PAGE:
(excuse this review being outdated, I wrote it when I got the game a year or two ago)
Imagine if Banjo and Kazooie from their eponymous video game moved to Renaissance Italy and started killing EVERYONE.
That’s Assassin’s Creed II, in a nutshell.
Okay – maybe that’s an oversimplification. However, at their base, the games are both in the longstanding tradition of the “collect-a-thon,” having multiple useful – or otherwise – items to seek out and collect. It’s just that Assassin’s Creed II has a few add-ons, like any game should.
The player goes around ancient Italy, experiencing the DNA memories of a member of the “Assassin’s Brotherhood,” a group pitted against the Templar Knights before even Nicholas Cage, Orlando Bloom, or Tom Hanks got involved.
As the titular character, Ezio Auditore, you witness the male component of your family being murdered in public through a Templar conspiracy. From there you are sent on a pathway of learning the ways of the Assassin, finding those who murdered your Father and two younger brothers, and killing them. That, and collecting everything like a 5 year old Pokemon fan with his weeks allowance and a bottle of ritalin.
The thing about “collect-a-thon” games is that sometimes you can feel overloaded with the amount of items that you can collect. With Banjo Kazooie it was Puzzle Pieces, eggs, musical notes, rainbow birds, shiny skulls, and the list goes on. With Assassin’s creed, the exhaustion of the sheer amount of items to collect and locations to discover is balanced by the fantastic payoff. Everything you collect leads to unlocking another layer of the game. Whether it’s making your mother speak again after the death of her sons and husbands, completing your map of Florence, or unlocking the secrets of the Assassin’s Brotherhood in the past and future, every finished collection has a great payoff waiting, and sometimes great perks along the way.
Finding them isn’t easy though – you’ll have to use all your powers of stealth to get by guards and baddies in order to get many items. You can blend into crowds, even in your bright red and white hoodie, and gaudy rodeo belt buckle. But don’t worry, if you get noticed too much for killing people in public, pickpocketing, or breaking people’s stuff, you can just rip down posters of yourself and the idiots of the town will forget who you are.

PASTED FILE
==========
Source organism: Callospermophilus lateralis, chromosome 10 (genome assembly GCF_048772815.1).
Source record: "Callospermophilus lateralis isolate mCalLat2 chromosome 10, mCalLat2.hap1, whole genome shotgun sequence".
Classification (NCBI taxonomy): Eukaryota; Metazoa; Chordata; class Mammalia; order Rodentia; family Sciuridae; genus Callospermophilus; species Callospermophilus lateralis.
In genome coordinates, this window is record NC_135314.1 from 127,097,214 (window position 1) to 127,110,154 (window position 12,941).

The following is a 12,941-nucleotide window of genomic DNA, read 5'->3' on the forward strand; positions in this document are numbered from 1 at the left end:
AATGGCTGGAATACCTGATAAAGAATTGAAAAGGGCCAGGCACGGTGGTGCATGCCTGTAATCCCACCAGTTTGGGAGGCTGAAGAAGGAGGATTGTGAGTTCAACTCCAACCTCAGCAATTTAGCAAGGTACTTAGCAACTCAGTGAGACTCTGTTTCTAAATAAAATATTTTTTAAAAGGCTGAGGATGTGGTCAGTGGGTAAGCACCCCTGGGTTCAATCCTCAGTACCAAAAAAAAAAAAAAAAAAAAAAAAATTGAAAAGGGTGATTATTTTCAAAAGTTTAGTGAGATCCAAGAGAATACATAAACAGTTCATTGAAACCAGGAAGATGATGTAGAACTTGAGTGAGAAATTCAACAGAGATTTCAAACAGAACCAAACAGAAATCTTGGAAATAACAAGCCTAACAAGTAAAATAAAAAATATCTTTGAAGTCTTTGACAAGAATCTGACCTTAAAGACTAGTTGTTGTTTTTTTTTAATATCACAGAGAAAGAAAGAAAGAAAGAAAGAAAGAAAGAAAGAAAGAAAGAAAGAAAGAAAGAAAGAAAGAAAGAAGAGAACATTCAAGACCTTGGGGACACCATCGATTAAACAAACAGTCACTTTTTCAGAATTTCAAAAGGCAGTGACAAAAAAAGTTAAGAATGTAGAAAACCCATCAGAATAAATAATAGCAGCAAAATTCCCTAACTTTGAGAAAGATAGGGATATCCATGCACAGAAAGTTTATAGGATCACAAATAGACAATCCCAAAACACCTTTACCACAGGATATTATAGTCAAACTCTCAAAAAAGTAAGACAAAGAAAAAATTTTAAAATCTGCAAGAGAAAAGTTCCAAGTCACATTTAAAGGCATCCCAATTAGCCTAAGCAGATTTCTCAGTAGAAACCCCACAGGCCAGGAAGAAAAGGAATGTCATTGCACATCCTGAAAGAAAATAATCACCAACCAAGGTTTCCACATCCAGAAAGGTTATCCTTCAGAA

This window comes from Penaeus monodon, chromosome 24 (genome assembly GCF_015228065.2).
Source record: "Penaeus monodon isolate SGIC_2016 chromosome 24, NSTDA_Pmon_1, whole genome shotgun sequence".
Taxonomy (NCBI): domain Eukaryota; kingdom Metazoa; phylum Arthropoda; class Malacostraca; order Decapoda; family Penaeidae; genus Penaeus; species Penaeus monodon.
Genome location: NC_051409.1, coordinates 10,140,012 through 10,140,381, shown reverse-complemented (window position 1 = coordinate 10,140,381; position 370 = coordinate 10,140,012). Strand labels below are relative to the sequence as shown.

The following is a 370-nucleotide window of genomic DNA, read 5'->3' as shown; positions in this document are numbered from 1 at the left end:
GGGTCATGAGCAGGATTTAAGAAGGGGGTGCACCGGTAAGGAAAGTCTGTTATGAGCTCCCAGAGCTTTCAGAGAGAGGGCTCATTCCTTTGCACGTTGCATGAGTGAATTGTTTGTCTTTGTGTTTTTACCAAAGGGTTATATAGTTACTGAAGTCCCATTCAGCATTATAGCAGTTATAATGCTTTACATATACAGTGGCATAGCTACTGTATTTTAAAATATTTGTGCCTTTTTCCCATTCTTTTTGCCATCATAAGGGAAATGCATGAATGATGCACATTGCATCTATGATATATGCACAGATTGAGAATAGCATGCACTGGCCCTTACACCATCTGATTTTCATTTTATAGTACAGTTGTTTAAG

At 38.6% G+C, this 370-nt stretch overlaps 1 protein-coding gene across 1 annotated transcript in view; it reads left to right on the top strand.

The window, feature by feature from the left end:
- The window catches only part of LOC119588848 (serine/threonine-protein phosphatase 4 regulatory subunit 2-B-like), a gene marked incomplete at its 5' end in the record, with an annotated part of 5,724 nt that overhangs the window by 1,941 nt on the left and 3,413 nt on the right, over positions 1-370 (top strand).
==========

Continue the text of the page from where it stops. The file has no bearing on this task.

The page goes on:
The second thing that makes all the collecting completely worthwhile is the sheer amount of history and beauty that is imbued into the gameplay environment. Every city is extremely detailed, from the bricks to the conversations you hear snippets of when you pass the motley folk. Like the buildings in the game’s rendition of Italian cities, the game is dense and layered with culture and possibilities for exploration – and boy is that exploration fun. Many historical figures make an appearance, which prompted me to consult Wikipedia whenever I heard a familiar name. Many items that you collect are tied to historical facts themselves – and their descriptions are not overly long and skippable, if your in the mood to get back to exploring quickly, or if you’re Kanye West and just don’t like to read that much.
Finally, the free-running aspect of the game makes what would be almost dull search for items a joy. Every jump off of a wall feels like a victory – and when you land a dagger in your target’s heart after a particularly well executed jump, the sense of accomplishment is tangible. I thought that the game’s difficulty might have been broken because of the ease of travel on rooftops, but (un)fortunately the bad guys station themselves on rooftops after you reach a certain point in the game. Those guys don’t like it when you walk on the roof. The ease of decreasing your infamy with the motley folk, however, did make it quite easy to avoid any confrontation. Then again, how quick guards are to stab you if you knock over someone’s box of what looks like grass, and the urge to pickpocket every single person in town bumps the difficulty right back up.
All that combined with the depth of the story being told, Assassin’s Creed II has assassinated it’s way into my top 15 favorite list (see what I did there?).
Oh, and also you kill people.